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Branded movie review

Advertising is evil, the world is manipulating you, and corporate greed is a parasitic beast. Movies have dealt with these concepts in subtler ways, but Branded isn't exactly concerned with subtlety. The brash concept of portraying consumerism as warped CG beasts is about as loud as messaging in a film can get. But hey, brashness can be fun and clever too when done right.

Unfortunately, Branded may be one of the most schizophrenic movies I've ever seen. Misha (Ed Stoppard) is a Russian ad man, a sort of Don Draper of Moscow, who finds himself falling for Abby Gibbons (Leelee Sobieski), the daughter of his employer, Bob Gibbons, played by the always wonderful Jeffrey Tambor. Bob insists he stays away from Abby, but Misha isn't the kind of person to avoid what he wants.

When a reality show concept goes wrong for Misha and Abby, they find themselves out of a job and worse. When Abby assures him that, while he no longer has money, he still has her, he responds that he's going to find a way to have both. I was never quite convinced that Misha loved Abby as much as he wanted to possess her in the same way he possesses money and success.

Branded screenshot

We are shown a scheme by another group of advertisers to make obesity cool and manipulate the world into buying more fast food. It's a cynical scheme that could probably happen in the real world, but if you've seen the trailer you know the CG beasts are coming.

An unexpected turn halfway through the movie shows Misha escaping the city to herd cattle. Eventually he dreams instructions for a cleansing ritual involving the slaughter of a cow and decides to follow through with it. This isn't the same character the audience is first introduced to, and as the movie progresses the rug is continuously pulled away.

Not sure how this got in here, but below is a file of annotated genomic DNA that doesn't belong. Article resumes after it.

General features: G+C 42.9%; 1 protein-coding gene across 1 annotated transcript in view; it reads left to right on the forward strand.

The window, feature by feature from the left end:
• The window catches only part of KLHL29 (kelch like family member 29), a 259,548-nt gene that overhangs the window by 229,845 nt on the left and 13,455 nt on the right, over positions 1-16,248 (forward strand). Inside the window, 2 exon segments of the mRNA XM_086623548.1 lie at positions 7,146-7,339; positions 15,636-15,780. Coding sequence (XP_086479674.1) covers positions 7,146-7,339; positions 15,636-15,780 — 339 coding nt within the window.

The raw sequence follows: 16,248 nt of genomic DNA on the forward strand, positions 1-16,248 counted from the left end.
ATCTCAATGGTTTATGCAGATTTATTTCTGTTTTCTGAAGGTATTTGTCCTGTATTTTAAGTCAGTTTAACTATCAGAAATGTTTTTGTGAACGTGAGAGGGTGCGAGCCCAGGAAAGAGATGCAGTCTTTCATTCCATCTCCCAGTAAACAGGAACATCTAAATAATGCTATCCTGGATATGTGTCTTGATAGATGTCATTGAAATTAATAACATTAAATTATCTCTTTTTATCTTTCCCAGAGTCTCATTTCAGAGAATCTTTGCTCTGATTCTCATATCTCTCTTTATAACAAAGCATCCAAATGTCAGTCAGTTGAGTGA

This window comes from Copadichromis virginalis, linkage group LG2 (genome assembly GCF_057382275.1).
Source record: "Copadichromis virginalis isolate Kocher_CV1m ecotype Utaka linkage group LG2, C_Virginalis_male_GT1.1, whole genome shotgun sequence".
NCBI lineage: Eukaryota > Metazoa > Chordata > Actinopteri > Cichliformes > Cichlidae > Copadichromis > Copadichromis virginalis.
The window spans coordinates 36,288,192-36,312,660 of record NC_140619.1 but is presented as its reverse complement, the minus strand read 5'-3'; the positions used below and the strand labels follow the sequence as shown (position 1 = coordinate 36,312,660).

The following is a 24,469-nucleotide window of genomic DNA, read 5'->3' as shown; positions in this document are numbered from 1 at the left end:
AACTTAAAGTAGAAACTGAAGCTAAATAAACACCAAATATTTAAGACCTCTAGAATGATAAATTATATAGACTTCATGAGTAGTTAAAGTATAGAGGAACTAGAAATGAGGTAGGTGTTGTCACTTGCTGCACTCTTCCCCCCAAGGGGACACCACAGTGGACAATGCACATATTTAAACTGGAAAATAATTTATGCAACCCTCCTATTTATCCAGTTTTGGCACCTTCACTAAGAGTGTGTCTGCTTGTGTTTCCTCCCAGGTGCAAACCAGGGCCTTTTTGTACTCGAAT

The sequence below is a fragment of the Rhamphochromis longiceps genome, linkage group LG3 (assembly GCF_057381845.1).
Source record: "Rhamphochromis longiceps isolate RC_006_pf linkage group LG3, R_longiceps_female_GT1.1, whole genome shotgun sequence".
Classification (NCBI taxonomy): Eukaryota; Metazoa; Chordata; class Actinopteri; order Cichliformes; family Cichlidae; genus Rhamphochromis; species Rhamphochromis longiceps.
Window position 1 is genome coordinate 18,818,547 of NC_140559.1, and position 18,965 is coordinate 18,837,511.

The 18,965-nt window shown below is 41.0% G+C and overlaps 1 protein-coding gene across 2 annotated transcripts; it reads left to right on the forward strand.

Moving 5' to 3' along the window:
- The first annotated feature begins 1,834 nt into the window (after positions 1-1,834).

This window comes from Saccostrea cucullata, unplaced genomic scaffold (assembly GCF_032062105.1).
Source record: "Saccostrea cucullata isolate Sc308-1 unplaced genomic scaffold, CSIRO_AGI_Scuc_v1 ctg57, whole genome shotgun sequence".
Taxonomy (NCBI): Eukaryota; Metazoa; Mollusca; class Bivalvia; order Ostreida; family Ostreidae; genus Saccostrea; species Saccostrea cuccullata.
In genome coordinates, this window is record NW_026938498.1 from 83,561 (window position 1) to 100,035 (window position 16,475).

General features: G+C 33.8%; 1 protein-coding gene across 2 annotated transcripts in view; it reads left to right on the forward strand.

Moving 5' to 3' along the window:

The ritual allows Misha to see the world for what it is. Advertising creates unseen parasites that feed on peoples' desires. We want to eat at "The Burger" because the parasite wants us to. But no one believes him, not even Abby, who suggests he goes to a doctor. Is he crazy? That seems to be the more logical explanation even when the plot suggests otherwise.

Branded screenshot

From Misha's ritual through to the end of Branded, it seems to take on a very different quality from the first act. I almost got the sense that the writers of the film wrote a solid first act to trick their cast into following through to the end. When Jeffrey Tambor smartly makes his escape the rest of the film seems to go to hell.

And not to say that they couldn't pull off such a diverging plot and strange finale, but the sudden turn is a bit shocking. Line delivery goes out the window, with the same actors that were perfectly fine earlier in the film delivering dialogue as if they were in a remake of The Room. It's as if they suddenly realized what they were filming was incredible stupid and just gave up. Then there's the CG effects that flicker and glitch as if unfinished. Bad CG was one hurdle I was willing to take, but I didn't think it would be so broken.

That the strange parasites amount to nothing but blatant symbolism only makes the lazy preaching on the evil of advertising even worse. A deft hand could have made something clever out of this. I had suspected something along the lines of John Carpenter's They Live. But that film, which featured a ten minute street brawl between Rowdy Roddy Piper and Keith David, seems subtle and thoughtful in comparison.

Branded screenshot

For all its blatant preachiness, Branded is never quite clear on what it wants to say. It toys with messages of veganism like a teenager going through a phase. In the end we are shown a world without advertising, which just happens to be regular shots of Moscow without all the advertising the film inserted in the first place.

A promising opening act is nothing compared to the sabotage that takes place before the end. This was never going to be a subtle film, but I never suspected it would go so wrong. Advertising can be bad, but so is Branded, so what's the message in that?

2/5

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Joe Donato Video games became an amazing, artful, interactive story-driven medium for me right around when I played Panzer Dragoon Saga on Sega Saturn. Ever since then, I've wanted to be a part of this industry. Somewhere along the line I, possibly foolishly, decided I'd rather write about them than actually make them. So here I am.
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